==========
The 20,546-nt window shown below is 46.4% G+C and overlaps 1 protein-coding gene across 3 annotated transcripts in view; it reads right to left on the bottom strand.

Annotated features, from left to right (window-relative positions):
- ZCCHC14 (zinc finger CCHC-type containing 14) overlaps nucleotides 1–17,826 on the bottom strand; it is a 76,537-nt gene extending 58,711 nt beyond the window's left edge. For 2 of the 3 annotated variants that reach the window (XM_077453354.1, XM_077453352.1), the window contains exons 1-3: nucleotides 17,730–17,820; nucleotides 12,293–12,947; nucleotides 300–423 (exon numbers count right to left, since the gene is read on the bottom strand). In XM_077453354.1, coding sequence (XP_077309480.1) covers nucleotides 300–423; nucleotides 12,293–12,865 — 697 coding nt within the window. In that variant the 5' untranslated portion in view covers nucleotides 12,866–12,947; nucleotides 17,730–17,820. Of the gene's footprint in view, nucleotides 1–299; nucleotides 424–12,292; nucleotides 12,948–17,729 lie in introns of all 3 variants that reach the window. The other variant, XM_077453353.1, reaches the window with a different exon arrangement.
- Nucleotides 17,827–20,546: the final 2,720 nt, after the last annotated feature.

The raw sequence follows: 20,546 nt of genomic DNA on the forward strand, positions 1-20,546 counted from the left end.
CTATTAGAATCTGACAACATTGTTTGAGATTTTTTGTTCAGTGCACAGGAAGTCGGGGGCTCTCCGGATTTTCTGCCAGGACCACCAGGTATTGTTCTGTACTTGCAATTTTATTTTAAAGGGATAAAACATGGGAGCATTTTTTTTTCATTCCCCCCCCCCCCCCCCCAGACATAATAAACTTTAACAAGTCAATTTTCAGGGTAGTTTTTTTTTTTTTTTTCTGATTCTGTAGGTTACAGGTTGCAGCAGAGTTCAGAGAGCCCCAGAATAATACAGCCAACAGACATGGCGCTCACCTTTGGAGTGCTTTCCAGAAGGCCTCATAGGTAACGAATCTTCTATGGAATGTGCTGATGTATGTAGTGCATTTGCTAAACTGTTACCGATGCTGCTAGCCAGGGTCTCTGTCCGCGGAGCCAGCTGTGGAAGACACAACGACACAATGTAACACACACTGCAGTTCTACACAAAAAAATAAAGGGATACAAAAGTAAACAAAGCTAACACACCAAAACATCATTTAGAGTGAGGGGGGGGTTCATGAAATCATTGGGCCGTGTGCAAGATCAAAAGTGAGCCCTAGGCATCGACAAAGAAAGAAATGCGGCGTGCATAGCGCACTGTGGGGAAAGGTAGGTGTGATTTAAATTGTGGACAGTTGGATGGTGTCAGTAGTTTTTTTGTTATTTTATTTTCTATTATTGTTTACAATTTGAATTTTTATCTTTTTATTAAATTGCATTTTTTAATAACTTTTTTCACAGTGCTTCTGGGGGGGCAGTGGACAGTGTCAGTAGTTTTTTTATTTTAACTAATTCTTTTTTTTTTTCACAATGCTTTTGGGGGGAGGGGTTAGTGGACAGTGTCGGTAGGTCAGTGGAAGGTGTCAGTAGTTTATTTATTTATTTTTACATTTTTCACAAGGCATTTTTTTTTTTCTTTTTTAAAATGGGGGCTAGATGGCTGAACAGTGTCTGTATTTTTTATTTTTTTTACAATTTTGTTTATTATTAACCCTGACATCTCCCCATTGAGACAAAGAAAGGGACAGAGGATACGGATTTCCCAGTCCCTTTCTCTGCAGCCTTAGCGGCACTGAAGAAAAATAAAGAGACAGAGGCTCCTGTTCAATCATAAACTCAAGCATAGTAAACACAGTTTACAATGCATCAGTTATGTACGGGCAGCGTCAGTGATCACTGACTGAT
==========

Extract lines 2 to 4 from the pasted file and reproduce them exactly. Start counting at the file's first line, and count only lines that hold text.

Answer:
Annotated features, from left to right (window-relative positions):
- ZCCHC14 (zinc finger CCHC-type containing 14) overlaps nucleotides 1–17,826 on the bottom strand; it is a 76,537-nt gene extending 58,711 nt beyond the window's left edge. For 2 of the 3 annotated variants that reach the window (XM_077453354.1, XM_077453352.1), the window contains exons 1-3: nucleotides 17,730–17,820; nucleotides 12,293–12,947; nucleotides 300–423 (exon numbers count right to left, since the gene is read on the bottom strand). In XM_077453354.1, coding sequence (XP_077309480.1) covers nucleotides 300–423; nucleotides 12,293–12,865 — 697 coding nt within the window. In that variant the 5' untranslated portion in view covers nucleotides 12,866–12,947; nucleotides 17,730–17,820. Of the gene's footprint in view, nucleotides 1–299; nucleotides 424–12,292; nucleotides 12,948–17,729 lie in introns of all 3 variants that reach the window. The other variant, XM_077453353.1, reaches the window with a different exon arrangement.
- Nucleotides 17,827–20,546: the final 2,720 nt, after the last annotated feature.